Ronald Reagan on Social Security
President of the U.S., 1981-1989; Republican Governor (CA)
On April 20, 1983, Reagan signed a bill to preserve Social Security. At that bill signing, the president said words every Republican should heed:
"This bill demonstrates for all time our nation's ironclad commitment to Social Security. It assures the elderly that America will always keep the promises made in troubled times a half a century ago. It assures those who are still working that they, too, have a pact with the future. From this day forward, they have one pledge that they will get their fair share of benefits when they retire."
President Reagan had it right: Social Security is here to stay. To be sure, we must reform it, root out the fraud, make it more efficient, and ensure that the program is solvent.
This principled bipartisanship was evident even into the 1980s, when the Republican president, Ronald Reagan, and the Democratic Speaker of the House, Tip O'Neill, would wrangle over profound policy difference and yet come together for important tasks. One such was the bipartisan Greenspan Commission, which, back in 1983, they worked together on to bolster the Social Security system. Indeed, the Gipper and Tip even became friends. After a day of politicking, they were still able to get together after 6 PM, to swap Irish stories over drinks
[After its passage], the Administration, overconfident, tried to restructure Social Security-which was clearly spending itself into bankruptcy-and discovered within days that “the will of the people“ did not extend so far as to mandate cutting the benefits of retirees.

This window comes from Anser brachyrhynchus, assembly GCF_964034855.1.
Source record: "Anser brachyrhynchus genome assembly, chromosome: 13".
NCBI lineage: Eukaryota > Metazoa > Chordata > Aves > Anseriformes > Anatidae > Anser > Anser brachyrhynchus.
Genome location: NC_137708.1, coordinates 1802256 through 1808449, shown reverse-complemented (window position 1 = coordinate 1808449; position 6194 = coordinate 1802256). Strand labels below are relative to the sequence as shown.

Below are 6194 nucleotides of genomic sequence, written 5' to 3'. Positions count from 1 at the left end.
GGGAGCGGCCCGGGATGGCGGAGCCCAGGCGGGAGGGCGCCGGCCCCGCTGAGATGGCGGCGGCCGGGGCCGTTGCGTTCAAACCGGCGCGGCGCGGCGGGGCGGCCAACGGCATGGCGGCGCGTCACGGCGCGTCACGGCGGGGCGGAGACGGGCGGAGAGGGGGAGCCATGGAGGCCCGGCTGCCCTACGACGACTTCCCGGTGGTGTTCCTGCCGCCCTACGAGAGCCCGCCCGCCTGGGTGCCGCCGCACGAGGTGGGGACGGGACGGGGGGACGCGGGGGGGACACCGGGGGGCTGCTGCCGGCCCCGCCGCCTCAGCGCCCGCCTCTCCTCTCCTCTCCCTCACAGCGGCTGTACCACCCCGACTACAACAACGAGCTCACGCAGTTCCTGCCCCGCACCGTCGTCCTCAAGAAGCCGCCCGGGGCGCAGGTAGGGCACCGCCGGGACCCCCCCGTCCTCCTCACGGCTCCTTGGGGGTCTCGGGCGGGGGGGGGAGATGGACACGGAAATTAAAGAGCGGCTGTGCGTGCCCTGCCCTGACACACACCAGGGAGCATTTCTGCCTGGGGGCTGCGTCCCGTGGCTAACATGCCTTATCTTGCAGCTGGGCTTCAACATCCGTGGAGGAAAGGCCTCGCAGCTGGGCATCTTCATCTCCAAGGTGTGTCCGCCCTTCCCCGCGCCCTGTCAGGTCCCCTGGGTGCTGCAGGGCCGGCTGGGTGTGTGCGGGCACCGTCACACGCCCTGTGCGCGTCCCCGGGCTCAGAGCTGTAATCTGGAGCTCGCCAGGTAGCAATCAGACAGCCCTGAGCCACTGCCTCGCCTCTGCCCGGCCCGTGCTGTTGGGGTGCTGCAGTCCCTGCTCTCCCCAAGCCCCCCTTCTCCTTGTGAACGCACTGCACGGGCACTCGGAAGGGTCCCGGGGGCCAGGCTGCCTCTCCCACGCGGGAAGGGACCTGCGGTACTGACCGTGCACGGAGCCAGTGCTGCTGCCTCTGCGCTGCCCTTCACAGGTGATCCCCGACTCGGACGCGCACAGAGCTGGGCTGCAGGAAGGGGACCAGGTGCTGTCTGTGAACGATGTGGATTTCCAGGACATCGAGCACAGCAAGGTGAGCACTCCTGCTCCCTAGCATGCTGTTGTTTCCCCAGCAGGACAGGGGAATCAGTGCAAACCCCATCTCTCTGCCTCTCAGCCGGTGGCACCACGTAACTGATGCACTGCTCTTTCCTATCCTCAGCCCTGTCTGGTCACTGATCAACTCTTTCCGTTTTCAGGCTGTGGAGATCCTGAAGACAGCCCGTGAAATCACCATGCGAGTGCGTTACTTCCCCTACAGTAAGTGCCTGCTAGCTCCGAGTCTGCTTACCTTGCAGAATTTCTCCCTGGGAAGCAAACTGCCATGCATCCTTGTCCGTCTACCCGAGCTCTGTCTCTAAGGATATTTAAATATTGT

Keynesian economic theory, codified by the social engineers of the 60s and 70s, called for high, progressive tax rates, manipulative government spending, and welfare-state ”entitlements“ centering around Social Security & Medicare/Medicaid. Reaganomics questioned the wisdom of all these tenets, with the exception of Social Security, by now clearly too much of an article of American faith even to be debated.
REAGAN: The social security system was based on a false premise, with regard to how fast the number of workers would increase and how fast the number of retirees would increase. It is actuarially out of balance, and this first became evident about 16 years ago, and some of us were voicing warnings then. Now, it is trillions of dollars out of balance, and the only answer that has come so far is the biggest single tax increase in our Nation's history, the payroll tax increase for social security, which will only put a band-aid on this and postpone the day of reckoning by a few years at most.
CARTER: As long as there's a Democratic President, we will have a strong and viable social security system. Although Gov. Reagan has changed his position lately, on four different occasions he has advocated making social security a voluntary system, which would, in effect, very quickly bankrupt it.
Was Reagan suggesting that the government ought to plow those funds into the stock market? If so, there was proof that he didn't understand the complicated problems that the Social Security system faced. It would be absurd to risk such huge federal sums on the ups and downs of the market.
It was almost too good to be true. When reporters tried to pin him down, Reagan waffled and insisted that he'd never advocated such a step. It was just "one of the things suggested by some of the economists who are talking about this program."
|Other past presidents on Social Security:||Ronald Reagan on other issues:|
George W. Bush(R,2001-2009)
George Bush Sr.(R,1989-1993)
John F. Kennedy(D,1961-1963)
Harry S Truman(D,1945-1953)
Past Vice Presidents:
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